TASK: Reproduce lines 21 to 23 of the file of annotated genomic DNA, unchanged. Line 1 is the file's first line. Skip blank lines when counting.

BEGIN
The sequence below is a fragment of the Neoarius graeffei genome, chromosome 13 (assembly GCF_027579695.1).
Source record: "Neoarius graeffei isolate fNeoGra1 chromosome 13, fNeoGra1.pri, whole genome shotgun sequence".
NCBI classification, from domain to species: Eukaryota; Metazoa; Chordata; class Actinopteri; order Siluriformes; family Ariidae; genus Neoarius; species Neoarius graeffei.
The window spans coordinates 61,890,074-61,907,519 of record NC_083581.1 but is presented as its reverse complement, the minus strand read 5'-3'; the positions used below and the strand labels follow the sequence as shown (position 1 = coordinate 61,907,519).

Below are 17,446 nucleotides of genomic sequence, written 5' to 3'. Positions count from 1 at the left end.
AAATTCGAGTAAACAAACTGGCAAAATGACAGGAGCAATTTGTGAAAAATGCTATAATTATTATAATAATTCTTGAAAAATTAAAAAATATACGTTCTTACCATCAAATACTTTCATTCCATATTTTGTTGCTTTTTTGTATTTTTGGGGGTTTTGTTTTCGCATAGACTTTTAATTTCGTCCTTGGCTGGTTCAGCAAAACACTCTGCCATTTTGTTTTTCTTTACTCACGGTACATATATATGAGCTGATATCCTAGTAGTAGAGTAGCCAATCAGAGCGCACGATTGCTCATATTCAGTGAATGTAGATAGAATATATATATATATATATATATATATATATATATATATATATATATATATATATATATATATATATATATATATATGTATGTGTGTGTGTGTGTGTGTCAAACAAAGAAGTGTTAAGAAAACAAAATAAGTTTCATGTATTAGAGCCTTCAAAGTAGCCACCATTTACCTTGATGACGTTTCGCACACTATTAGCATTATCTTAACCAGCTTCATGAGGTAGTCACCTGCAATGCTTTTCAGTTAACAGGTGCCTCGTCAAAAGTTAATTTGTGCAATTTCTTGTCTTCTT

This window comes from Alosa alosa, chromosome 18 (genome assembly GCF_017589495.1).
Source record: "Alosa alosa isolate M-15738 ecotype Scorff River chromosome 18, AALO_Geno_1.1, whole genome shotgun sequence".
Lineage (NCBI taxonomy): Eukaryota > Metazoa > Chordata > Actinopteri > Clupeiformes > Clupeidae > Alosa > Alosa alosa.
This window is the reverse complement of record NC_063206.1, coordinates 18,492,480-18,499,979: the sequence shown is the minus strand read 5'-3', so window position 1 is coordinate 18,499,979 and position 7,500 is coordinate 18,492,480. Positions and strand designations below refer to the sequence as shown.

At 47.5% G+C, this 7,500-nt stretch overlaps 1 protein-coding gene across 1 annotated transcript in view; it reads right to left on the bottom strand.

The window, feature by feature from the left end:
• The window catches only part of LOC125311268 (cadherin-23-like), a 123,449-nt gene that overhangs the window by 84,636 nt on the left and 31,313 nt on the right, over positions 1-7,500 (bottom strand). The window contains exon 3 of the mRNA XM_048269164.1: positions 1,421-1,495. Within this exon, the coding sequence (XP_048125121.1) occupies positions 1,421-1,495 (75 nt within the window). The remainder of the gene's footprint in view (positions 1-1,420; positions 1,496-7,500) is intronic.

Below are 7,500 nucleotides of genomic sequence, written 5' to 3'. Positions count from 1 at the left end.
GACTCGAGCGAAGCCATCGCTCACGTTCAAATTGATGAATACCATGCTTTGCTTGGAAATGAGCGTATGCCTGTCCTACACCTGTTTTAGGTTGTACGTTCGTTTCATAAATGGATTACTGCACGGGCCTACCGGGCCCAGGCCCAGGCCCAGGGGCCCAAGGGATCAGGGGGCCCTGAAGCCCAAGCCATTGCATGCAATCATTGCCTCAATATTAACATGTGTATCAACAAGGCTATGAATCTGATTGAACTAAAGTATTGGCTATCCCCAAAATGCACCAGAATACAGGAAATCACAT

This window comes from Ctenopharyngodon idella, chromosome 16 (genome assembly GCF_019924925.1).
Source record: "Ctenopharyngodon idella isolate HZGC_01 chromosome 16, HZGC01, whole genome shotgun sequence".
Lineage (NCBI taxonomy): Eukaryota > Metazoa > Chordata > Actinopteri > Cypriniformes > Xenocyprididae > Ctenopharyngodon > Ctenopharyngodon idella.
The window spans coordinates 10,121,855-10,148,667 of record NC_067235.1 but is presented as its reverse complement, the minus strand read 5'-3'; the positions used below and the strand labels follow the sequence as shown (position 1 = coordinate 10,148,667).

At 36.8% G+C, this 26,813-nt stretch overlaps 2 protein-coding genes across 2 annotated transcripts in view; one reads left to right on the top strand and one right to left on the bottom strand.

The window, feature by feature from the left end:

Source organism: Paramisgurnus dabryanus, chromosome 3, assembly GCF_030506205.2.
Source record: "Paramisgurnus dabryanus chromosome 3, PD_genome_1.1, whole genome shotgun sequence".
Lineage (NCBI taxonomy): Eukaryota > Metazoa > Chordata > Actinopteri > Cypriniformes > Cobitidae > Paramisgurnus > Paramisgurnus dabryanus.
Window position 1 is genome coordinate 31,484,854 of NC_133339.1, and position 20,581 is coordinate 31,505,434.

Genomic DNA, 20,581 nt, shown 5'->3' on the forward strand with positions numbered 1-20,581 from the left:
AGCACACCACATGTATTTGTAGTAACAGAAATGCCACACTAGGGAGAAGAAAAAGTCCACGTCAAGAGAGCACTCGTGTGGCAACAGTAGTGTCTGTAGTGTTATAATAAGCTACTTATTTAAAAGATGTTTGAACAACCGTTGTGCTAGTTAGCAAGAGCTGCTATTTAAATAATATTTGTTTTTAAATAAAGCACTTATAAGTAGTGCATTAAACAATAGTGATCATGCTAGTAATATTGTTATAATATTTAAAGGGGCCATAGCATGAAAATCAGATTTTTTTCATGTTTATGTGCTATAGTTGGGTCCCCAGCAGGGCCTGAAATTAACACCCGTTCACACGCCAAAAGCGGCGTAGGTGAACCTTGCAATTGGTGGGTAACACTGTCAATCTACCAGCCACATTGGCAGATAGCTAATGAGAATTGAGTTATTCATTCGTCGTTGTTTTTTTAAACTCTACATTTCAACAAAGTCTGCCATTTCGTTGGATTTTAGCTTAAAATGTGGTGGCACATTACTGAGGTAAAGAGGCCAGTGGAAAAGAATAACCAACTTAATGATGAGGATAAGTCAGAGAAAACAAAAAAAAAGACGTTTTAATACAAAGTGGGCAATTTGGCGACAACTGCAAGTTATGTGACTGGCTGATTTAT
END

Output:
The window, feature by feature from the left end:

Source organism: Paramisgurnus dabryanus, chromosome 3, assembly GCF_030506205.2.
Source record: "Paramisgurnus dabryanus chromosome 3, PD_genome_1.1, whole genome shotgun sequence".